Ancient Maya Blessed Their Ballcourts


For sports fans, places like Fenway Park, Wembley Stadium or Wimbledon’s Centre Court are practically hallowed ground.

Archaeologists at the University of Cincinnati found evidence of similar reverence at ballcourts built by the ancient Maya in Mexico.

Using environmental DNA analysis, researchers were able to identify a collection of plants used in ceremonial rituals in the ancient Maya city of Yaxnohcah. The plants, known for their religious associations and medicinal properties, were discovered beneath a plaza floor upon which a ballcourt was built.

Researchers said the ancient Maya likely made a ceremonial offering during the ballcourt’s construction.

“When they erected a new building, they asked the goodwill of the gods to protect the people inhabiting it,” UC Professor David Lentz said. “Some people call it an ensouling ritual, to get a blessing from and appease the gods.”

The study was published in the journal PLOS ONE.

The research was carried out through Mexico’s National Institute of Anthropology and History in collaboration with researchers from the University of Calgary, the Autonomous University of Campeche and the National Autonomous University of Mexico.

Researchers from 2016 to 2022 worked at Yaxnohcah in Campeche about 9 miles north of the border of Guatemala, where they excavated a small area of a ballcourt.

The ancient Maya played several ball games, including pok-a-tok, which has rules similar to soccer and basketball. Players tried to get a ball through a ring or hoop on a wall.

UC Professor Emeritus Nicholas Dunning said when buildings were expanded or repurposed, as with the ballcourt, the ancient Maya made offerings to bless the site. Archaeologists sometimes find ceramics or jewelry in these offerings along with plants of cultural significance.

“We have known for years from ethnohistorical sources that the Maya also used perishable materials in these offerings, but it is almost impossible to find them archaeologically, which is what makes this discovery using eDNA so extraordinary,” Dunning said.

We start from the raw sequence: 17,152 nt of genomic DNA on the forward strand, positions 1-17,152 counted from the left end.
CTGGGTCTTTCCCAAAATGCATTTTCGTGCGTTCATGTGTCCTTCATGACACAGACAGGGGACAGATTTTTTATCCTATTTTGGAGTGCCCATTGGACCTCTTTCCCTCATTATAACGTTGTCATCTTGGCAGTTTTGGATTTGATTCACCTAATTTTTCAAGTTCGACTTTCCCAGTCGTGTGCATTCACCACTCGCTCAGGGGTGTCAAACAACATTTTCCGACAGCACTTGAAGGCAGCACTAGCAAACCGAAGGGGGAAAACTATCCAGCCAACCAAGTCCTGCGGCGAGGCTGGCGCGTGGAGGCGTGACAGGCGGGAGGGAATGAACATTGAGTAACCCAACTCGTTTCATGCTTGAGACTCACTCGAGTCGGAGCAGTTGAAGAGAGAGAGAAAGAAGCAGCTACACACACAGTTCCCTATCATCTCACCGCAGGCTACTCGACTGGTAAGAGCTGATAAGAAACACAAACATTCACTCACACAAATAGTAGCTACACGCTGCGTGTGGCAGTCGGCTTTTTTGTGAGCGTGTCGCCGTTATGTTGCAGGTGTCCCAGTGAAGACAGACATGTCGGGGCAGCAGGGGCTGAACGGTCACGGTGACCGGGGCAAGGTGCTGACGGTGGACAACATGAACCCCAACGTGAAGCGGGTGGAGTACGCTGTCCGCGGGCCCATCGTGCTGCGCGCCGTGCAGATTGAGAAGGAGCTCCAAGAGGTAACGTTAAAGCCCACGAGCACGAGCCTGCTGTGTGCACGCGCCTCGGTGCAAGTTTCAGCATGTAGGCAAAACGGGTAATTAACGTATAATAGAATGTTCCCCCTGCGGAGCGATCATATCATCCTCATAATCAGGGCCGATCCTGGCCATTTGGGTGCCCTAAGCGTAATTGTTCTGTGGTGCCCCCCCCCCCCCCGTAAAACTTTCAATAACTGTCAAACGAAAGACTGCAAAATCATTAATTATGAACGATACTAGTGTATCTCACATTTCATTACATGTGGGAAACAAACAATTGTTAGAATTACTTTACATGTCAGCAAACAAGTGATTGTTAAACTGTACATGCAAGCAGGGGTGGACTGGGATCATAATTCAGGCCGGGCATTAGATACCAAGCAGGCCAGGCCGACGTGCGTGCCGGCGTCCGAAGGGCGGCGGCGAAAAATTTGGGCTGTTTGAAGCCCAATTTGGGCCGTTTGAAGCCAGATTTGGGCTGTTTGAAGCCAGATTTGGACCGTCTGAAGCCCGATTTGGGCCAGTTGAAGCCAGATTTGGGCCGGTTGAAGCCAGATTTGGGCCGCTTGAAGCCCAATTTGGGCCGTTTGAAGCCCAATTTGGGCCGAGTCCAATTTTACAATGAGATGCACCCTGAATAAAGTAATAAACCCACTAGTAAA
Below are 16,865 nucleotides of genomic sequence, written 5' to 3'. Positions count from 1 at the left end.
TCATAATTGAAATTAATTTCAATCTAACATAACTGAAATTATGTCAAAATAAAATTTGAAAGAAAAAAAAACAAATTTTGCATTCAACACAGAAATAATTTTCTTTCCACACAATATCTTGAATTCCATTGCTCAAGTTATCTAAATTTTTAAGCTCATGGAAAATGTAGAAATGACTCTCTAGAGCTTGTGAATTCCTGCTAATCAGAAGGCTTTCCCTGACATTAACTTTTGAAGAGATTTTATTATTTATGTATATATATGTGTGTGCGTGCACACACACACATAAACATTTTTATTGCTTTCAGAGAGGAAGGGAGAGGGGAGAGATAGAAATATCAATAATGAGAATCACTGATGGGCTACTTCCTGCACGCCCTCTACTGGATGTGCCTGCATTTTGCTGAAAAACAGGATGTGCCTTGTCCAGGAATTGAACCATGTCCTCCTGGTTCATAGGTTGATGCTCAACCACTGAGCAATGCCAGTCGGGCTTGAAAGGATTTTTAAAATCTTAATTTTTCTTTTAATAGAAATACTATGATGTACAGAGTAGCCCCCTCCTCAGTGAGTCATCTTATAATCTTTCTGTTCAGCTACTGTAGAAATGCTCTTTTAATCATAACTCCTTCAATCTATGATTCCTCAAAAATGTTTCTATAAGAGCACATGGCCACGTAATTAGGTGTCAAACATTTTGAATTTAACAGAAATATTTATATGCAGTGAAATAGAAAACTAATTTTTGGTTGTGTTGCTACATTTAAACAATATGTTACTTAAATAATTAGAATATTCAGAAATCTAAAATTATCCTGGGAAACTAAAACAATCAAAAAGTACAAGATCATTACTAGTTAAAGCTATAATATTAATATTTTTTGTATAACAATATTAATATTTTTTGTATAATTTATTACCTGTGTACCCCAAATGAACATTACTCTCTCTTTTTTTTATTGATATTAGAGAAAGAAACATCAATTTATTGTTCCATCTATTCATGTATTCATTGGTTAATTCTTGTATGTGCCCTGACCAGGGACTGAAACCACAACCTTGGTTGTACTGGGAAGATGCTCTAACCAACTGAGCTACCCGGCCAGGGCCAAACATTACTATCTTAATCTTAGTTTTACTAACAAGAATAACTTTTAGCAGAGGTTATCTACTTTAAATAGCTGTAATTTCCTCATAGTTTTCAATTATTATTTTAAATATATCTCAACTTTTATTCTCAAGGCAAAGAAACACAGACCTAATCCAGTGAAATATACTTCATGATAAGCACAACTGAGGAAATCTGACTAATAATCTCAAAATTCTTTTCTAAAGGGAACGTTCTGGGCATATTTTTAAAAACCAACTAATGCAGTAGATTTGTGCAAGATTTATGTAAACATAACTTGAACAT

Ancient plant remains are rarely discovered in tropical climates, where they decompose quickly. But using environmental DNA, researchers were able to identify several types known for their ritual significance.

They discovered evidence of a morning glory called xtabentun, known for its hallucinogenic properties, lancewood, chili peppers and jool, the leaves of which were used to wrap ceremonial offerings.

Botanist and UC Associate Professor Eric Tepe said finding evidence of these plants together in the same tiny sediment sample is telling. He has studied modern plants in the same forests once traveled by the ancient Maya.

“I think the fact that these four plants which have a known cultural importance to the Maya were found in a concentrated sample tells us it was an intentional and purposeful collection under this platform,” Tepe said.

Researchers noted the challenge of trying to interpret a collection of plants through the opaque lens of 2,000 years of prehistory. But Lentz said the findings help add to the story of this sophisticated culture.

Researchers believe the ancient Maya devised water filtration systems and employed conservation-minded forestry practices. But they were helpless against years-long droughts and also are believed to have deforested vast tracts for agriculture.

“We see the yin and yang of human existence in the ancient Maya,” Lentz said. “To me that’s why they’re so fascinating.”

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